Road to Somewhere

For centuries, soul searchers have taken pilgrimages to sites of spiritual significance. Alive Magazine, May 2002
Today, many Australians would not use the word pilgrimage to describe their latest vacation. Yet for some that is exactly what they are doing. They are looking to be revitalised physically, mentally, emotionally and spiritually. They are hoping it will be a time of re-centering and re-creation of their lives.
There is a big difference between being a pilgrim and being a tourist. By definition tourists go on a tour to see things, by contrast pilgrims go on pilgrimage to receive something. One US commentator said, “We don’t visit holy sites just for the ritual; we go to be changed”.
So what is a pilgrimage? A pilgrimage is a journey undertaken for a spiritual purpose with a spiritual end. It is normally a very personal endeavour specific to the need of the individual person. For many it is a journey to a sacred place for religious motives, yet the underlying purpose is a renewed spirit, greater devotion or a closer relationship with God. For others it is an intuitive drive, a deep sense that it is something that they must do.
Success is therefore not measured in the amount of souvenirs brought home or the number of places visited, but the personal transformation that has taken place inside.
Since the earliest times, people have taken journeys called pilgrimages. In Christian spirituality it has a long history mainly within the Roman Catholic and Eastern traditions. From early in the second century, Christian pilgrims travelled great distances to the Holy Land to sites where it is assumed Jesus, his mother Mary or one the Apostles had visited. The number of pilgrims increased greatly in the 4th century after the Roman emperor Constantine converted to Christianity. His mother, Helena, was the most influential of pilgrims, and is attributed to the discovery of many sites such as the tomb of Christ. News of these discoveries quickly spread, spurring a pilgrimage movement.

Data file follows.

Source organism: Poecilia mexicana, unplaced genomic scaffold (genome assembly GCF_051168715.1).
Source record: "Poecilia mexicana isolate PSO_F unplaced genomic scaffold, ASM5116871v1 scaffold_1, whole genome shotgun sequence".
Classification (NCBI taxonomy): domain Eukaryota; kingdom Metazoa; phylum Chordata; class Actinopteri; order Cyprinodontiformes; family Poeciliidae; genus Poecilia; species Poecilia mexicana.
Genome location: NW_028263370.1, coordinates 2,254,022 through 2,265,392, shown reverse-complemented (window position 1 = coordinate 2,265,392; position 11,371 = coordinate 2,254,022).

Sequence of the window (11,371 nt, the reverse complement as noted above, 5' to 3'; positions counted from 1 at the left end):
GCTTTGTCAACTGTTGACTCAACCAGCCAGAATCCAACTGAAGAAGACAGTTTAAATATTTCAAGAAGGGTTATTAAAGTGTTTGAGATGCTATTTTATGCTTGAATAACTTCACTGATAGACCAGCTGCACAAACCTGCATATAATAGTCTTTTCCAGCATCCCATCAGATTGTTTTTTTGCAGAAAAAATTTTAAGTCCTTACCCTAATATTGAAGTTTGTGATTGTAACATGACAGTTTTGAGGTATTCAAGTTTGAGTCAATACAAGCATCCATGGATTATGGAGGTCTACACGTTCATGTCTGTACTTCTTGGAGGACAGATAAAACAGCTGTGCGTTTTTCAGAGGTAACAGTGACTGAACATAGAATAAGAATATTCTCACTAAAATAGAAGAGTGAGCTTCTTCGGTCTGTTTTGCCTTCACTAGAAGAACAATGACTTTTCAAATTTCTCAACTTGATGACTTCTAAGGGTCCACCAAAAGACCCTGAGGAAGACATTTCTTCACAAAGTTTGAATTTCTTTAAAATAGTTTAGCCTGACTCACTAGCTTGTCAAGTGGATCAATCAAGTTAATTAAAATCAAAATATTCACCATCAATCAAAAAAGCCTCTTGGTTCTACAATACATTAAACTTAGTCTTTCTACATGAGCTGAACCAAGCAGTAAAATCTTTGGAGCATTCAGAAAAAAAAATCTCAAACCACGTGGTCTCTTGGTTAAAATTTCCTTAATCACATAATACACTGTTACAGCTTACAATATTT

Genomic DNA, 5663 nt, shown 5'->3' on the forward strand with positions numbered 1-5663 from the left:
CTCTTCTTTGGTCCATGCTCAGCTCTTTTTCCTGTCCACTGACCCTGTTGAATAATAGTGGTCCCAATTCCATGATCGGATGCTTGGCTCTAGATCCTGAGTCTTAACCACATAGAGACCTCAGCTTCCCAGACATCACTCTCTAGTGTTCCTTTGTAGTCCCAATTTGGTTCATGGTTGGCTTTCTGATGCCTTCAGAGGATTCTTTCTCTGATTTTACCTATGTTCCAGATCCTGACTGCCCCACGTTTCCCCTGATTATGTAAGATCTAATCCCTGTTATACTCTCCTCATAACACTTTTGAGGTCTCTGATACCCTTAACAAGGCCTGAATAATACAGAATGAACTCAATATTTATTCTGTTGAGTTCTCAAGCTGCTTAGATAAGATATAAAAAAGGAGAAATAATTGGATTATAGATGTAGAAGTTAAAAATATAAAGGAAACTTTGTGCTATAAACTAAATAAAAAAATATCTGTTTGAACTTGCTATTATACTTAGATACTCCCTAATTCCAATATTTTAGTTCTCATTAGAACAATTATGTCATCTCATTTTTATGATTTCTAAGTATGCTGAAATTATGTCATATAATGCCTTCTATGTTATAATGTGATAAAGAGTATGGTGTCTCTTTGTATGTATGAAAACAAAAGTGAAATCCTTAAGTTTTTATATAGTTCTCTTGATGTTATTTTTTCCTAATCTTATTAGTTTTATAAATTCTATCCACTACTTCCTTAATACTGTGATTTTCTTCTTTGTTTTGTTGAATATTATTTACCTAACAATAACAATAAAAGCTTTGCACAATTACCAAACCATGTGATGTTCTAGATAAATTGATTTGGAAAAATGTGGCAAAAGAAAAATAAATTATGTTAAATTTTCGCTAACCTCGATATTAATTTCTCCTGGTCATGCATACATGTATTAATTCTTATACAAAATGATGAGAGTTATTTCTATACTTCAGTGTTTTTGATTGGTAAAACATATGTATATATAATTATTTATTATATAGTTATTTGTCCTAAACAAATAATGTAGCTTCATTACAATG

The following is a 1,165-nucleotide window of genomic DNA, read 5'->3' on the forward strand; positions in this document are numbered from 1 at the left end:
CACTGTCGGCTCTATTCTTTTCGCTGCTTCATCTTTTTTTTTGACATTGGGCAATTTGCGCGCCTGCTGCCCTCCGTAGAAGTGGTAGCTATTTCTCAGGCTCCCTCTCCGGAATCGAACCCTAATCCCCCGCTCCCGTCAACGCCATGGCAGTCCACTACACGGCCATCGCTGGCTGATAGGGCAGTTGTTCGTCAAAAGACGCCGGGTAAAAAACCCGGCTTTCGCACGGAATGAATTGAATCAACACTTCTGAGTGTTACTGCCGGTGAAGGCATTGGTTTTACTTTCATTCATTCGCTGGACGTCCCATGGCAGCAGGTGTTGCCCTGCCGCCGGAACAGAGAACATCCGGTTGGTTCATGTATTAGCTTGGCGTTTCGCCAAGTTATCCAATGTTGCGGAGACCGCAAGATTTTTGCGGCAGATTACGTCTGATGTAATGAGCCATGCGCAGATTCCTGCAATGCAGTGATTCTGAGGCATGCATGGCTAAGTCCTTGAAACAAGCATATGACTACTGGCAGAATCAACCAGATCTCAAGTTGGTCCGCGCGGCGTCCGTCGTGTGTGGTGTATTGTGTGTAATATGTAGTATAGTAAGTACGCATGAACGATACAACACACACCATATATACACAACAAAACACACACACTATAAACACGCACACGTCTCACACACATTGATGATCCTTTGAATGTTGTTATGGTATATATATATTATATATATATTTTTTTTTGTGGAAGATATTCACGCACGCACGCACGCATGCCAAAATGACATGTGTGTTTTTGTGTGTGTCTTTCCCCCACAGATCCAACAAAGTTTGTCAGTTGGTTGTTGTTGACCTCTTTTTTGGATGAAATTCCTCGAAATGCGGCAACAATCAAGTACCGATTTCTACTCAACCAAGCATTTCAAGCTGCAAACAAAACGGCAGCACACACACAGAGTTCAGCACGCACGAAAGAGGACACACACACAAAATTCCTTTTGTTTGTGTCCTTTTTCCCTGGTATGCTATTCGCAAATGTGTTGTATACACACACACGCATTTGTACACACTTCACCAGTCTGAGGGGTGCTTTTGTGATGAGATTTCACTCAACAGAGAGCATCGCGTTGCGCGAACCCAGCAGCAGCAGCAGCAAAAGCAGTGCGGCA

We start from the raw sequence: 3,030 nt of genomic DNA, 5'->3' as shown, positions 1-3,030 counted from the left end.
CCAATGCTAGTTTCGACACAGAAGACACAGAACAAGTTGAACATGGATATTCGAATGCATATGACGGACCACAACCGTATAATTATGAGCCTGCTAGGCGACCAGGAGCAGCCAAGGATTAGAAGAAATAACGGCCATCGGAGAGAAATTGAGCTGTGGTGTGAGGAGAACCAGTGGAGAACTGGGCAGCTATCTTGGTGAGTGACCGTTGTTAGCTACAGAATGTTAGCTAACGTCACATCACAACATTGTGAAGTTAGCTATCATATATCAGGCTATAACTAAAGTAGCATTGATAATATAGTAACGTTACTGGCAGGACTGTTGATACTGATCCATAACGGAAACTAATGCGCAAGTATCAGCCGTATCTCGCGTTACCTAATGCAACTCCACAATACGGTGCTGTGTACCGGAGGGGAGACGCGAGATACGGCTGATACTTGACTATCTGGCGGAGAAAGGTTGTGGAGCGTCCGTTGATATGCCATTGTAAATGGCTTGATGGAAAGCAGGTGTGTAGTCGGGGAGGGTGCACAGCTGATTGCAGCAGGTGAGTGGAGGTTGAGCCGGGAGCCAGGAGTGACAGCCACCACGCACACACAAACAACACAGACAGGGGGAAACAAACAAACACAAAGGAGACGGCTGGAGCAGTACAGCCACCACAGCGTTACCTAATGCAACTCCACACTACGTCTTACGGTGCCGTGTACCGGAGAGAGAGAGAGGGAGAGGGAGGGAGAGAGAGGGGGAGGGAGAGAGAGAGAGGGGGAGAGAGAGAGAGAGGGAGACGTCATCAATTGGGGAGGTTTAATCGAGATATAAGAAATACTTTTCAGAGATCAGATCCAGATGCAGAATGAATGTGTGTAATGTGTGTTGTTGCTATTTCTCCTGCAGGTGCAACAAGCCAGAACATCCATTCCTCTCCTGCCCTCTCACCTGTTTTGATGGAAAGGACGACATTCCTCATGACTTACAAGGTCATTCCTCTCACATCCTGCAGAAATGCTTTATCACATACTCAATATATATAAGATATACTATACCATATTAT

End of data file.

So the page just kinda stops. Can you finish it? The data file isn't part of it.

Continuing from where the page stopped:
As Rome became the centre of Christianity, it too became a pilgrimage destination, as did Greece and Egypt, where the faithful could follow the footsteps of the Apostles.
In Roman Catholicism, numerous places around the world have become the destinations of pilgrims because of the reported apparitions of Mary. Most famous is that of Lourdes in France that today surpasses both Jerusalem and Rome as the most popular shrine of the Roman Catholic world.
The leaders of the Protestant Reformation associated pilgrimage with the excesses of the Roman Catholic Church, which they were protesting against. Pilgrimage was consequently neglected. Yet they did not rule it out and retained sympathy for the idea. They affirmed the need of believers to seek solitude or escape from the cares of life and embraced the idea of life as a pilgrimage, a theme popularised by John Bunyan in the best-selling book, Pilgrim’s Progress. Many Protestants are rediscovering the rewards of pilgrimage without necessarily using that term.
Today many retirees hop into their car towing a caravan and circumnavigate our continent. Others journey to the centre, Uluru, Kata Juta (the Olgas) and King’s Canyon. Still others venture further afield to ANZAC Cove or Changi. Here one has a chance to ‘connect’ with the land, to feel its breadth and to hear its silence. We are moved by the magnificence of creation, whether that be arid desert or misty rainforests. Being ‘out- there’, out of the city, out of the rat-race, out of the routine of life, gives the space for the spirit to rise in our consciousness and be heard.
This illustrates what makes the journey a true pilgrimage—a movement within the heart, where one allows oneself to be emotionally and spiritually moved by the physical. It is a sincere attitude of seeking God, of being open to his presence. The key to pilgrimage is being open to God’s activity in our lives, not only during the journey, but before and after as well. For a pilgrimage to be a pilgrimage it must be a transforming experience.
Australian Christians are discovering that this magnificent continent is full of great God-given destinations for pilgrimage. Throughout history, pilgrimages have been a source of inspiration to help people on their own spiritual journey through life. It has transformed lives, families and communities. There is no reason why it can’t be the same for every believer.
Stephen Baxter
Publisher, Alive Magazine

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